Injured and hungry: the seal is seen here in the water off Admiralty Park. *Photos by Charles Anderson
Injured and hungry: the seal is seen here in the water off Admiralty Park. *Photos by Charles Anderson
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Blind in one eye, its body torn on the reef and utterly exhausted from its 1,000 mile journey, a hopelessly lost harbour seal dragged its belly on to a beach at Admiralty Park.

No one knows how or why the bruised and battered seal, only the third seen in Bermuda in 100 years, ended up in such unfamiliar waters.

But it now faces a battle for survival every bit as tough as the punishing trip it made from its natural habitat on the eastern seaboard of the U.S.

Experts believe the adult male could have blindly lost its way or become ostracized from its colony before being tossed on the gulf-stream towards Bermuda.

It is now being pumped with fluids and antibiotics in a quarantine tank at the Aquarium, known only by the label WRC 2490. Rescuers are reluctant to name stranded seals in such cases as chances of survival are slim - less than one in 10.

The seal's unlikely appearance surprised onlookers as it splashed in the shallows on Friday afternoon. Passers-by later alerted the aquarium, which led a rescue effort, assisted by local fishermen, on Saturday.

"I think he's exhausted from swimming all that way," said Dr. Ian Walker, acting curator at the Bermuda Aquarium Museum and Zoo. "He looks like he's had a long hard journey. Right now I'm guarded about his chances. He's blind in his right eye, his vision is impaired in his left eye, I think there's some nerve damage and he's got scratches all over his body. He has a bunch of things wrong with him.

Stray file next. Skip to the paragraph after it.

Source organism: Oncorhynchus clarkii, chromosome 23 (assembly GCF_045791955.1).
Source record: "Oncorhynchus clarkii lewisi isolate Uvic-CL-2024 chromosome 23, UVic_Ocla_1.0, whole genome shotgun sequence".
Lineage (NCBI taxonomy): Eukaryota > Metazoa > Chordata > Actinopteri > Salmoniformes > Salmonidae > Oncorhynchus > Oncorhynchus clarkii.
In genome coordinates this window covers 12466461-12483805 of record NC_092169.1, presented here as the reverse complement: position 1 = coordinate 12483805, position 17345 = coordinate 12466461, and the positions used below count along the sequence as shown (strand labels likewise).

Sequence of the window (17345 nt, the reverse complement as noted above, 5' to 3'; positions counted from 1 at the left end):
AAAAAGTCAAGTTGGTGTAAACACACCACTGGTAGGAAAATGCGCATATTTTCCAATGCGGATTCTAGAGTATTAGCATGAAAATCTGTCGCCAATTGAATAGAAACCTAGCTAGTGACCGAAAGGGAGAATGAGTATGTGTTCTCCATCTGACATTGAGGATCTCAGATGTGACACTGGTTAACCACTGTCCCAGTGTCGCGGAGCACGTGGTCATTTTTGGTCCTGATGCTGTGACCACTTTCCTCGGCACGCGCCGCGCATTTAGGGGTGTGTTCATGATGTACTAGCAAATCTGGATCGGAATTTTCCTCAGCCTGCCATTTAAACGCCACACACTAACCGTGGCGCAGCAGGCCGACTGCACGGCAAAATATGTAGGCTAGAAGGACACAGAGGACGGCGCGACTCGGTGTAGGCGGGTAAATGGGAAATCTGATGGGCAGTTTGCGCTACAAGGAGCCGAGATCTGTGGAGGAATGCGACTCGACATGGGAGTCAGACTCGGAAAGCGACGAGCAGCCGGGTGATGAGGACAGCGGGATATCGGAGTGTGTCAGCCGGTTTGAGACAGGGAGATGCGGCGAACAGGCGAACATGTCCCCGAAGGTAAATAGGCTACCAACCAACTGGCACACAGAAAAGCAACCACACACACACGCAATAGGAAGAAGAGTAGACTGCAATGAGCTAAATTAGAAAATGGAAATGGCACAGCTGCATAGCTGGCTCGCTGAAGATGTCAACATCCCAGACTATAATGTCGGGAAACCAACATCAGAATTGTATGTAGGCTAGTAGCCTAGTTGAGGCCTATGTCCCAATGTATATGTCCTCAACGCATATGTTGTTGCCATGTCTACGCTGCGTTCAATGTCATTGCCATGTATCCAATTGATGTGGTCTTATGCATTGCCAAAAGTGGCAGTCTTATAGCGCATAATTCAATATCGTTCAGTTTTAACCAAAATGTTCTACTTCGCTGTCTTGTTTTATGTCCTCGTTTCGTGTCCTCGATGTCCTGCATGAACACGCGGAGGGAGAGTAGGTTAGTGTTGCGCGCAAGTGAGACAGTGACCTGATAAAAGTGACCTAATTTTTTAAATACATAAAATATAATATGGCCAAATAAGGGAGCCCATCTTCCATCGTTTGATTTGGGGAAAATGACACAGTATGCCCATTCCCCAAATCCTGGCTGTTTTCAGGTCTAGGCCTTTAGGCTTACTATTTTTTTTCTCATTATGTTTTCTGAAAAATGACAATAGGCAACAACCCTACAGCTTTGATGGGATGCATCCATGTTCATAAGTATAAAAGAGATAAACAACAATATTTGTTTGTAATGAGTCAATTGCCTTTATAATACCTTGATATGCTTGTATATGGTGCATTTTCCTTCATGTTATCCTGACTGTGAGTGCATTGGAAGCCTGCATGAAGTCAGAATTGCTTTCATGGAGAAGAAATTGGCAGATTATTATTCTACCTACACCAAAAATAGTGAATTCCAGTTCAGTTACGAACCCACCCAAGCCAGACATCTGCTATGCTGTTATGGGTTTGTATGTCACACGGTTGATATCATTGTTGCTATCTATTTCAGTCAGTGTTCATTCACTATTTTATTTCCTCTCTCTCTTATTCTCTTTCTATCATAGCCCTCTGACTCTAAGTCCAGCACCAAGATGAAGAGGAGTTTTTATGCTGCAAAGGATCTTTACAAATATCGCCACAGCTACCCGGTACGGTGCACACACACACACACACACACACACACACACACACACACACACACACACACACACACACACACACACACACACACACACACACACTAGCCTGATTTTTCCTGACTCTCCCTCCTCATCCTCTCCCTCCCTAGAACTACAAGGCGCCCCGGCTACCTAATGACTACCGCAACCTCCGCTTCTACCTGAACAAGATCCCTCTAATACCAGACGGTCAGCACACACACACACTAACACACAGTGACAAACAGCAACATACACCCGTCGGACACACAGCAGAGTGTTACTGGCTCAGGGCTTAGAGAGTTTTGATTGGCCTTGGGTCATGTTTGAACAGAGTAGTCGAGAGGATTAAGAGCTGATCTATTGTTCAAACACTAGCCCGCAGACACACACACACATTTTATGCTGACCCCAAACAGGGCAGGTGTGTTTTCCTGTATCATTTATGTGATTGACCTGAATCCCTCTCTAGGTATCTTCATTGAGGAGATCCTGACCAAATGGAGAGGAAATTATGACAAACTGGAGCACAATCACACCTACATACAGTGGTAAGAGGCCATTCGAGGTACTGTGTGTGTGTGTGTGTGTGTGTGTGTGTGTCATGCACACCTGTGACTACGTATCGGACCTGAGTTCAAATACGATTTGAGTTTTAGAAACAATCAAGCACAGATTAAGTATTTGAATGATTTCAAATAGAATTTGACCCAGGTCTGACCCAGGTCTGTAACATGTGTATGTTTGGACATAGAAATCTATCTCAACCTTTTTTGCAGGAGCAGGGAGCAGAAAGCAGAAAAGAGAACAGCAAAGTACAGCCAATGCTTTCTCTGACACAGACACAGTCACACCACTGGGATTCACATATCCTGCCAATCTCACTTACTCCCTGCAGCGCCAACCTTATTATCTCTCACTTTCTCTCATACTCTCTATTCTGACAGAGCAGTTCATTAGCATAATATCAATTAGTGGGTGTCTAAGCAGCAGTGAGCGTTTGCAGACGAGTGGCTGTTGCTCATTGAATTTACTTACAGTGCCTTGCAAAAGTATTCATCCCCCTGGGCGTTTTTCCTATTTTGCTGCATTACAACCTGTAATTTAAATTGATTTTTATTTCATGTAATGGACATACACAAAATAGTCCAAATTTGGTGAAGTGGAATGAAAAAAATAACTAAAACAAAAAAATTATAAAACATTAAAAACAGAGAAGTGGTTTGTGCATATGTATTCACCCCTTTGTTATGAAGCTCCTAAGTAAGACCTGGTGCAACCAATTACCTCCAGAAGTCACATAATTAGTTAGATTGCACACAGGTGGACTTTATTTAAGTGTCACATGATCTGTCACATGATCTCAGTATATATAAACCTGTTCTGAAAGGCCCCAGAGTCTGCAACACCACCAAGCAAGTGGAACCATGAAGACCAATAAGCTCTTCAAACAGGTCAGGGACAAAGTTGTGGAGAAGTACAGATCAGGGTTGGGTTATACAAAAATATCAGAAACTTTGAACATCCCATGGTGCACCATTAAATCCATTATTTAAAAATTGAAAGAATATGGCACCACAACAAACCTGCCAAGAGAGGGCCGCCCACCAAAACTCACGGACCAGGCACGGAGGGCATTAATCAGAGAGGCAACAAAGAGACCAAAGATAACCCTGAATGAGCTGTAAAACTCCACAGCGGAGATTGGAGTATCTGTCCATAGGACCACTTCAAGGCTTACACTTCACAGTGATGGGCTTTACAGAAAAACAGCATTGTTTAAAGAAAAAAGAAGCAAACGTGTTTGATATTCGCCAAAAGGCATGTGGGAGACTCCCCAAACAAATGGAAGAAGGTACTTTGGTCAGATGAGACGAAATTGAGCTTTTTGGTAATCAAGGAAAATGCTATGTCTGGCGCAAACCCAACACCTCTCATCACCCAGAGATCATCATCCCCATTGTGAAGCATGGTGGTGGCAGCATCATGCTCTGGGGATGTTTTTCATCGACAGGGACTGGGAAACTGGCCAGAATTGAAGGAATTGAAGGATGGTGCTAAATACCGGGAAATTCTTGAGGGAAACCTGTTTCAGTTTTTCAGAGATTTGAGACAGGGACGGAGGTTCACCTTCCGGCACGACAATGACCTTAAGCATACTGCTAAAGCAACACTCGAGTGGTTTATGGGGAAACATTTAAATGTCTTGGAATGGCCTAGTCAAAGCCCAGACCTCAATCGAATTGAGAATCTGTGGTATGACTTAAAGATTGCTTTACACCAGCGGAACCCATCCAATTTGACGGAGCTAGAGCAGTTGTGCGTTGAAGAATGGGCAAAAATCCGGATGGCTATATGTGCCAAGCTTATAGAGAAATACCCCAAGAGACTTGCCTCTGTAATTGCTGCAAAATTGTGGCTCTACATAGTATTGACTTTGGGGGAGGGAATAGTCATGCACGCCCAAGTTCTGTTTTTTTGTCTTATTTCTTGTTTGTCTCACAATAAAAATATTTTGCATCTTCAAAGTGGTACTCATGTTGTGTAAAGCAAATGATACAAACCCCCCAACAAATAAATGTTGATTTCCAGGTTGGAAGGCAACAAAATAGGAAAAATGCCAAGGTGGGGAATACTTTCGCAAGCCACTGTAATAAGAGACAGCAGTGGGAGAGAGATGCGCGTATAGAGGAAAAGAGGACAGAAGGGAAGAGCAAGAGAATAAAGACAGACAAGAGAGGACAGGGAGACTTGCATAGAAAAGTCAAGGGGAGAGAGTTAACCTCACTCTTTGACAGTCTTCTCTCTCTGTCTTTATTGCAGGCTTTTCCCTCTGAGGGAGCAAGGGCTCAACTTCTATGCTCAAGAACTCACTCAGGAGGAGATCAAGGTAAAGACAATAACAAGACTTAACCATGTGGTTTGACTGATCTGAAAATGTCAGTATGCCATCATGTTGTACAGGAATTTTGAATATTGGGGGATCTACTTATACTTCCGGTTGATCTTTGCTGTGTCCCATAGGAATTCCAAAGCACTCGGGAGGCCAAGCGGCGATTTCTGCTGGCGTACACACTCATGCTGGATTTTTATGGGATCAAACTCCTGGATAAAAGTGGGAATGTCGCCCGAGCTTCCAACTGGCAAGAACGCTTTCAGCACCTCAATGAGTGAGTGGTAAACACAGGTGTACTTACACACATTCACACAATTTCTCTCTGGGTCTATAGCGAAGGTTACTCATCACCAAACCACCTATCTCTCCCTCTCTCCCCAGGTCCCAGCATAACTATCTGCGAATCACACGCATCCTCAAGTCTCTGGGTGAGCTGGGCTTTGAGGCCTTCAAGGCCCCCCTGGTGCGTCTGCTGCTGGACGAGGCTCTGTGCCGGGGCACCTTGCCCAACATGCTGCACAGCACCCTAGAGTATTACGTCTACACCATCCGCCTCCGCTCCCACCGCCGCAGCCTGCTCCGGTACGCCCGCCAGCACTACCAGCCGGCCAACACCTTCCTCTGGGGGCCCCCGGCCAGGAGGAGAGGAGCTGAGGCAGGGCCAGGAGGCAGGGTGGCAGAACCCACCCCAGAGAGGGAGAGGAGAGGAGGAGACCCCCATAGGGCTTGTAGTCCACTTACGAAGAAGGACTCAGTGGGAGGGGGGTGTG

10 per cent survival rate

"There's usually a 10 per cent survival rate with stranded seals. We'll do everything we can but it is early days yet and I have no idea which way this one is going to go."

Atlantic Harbour seals are commonly seen in the cold coastal waters of New England and Canada.

Their natural diet of scaly fish like herring, cod and sea bass are in short supply in Bermuda and Dr. Walker said tests had shown that the seal's stomach was empty.

"His body was in a very weak condition. There isn't anything for them to eat here and that long swim didn't do him any good.

"I'm told he's only the third seal seen in Bermuda in 100 years. This was a big surprise for a lot of people. We've had reports before of seal sightings but usually it's just a dog swimming."

National Trust director Jennifer Gray confirmed it was only the third recorded seal sighting in Bermuda in over 100 years. Ms Gray, who used to work in the wildlife rehabilitation programme at the aquarium, said the said the previous cases were in 2001 and 1887.

The other seal that came to shore most recently later died from various ailments, including injuries from a shark bite.

"If they get to the point where they are handleable and they come ashore, it is usually a sign that they are seriously ill," Dr. Walker said. "He may very well have something badly wrong with him that we don't know about yet.

"Any sign of weakness in the wild and they will get preyed upon so they won't show illness until they are really incapable of hiding it, by which time they are often very sick."

But Dr. Walker said he still had a shot at survival:

"He's a lot better than the other stranded seal I saw in Bermuda and many of the ones I worked with in Baltimore, so he has a chance to survive. I'm holding out hope - let's put it that way."

The seal is currently being pumped with fluid and fed on fish gruel as aquarium staff attempt to get it back to strength. If it survives the initial stages and has no other illnesses it could be shipped to an aquarium in the U.S. to complete its recovery.

It is unlikely that it would be kept with the captive colony at the Aquarium because of the risk of spreading disease.

"That's a long shot and it would have to be more than a year down the line," Dr. Walker said. "I have started some initial talks with aquariums in the States to see if they wouldn't mind rehabilitating him there in the longer term."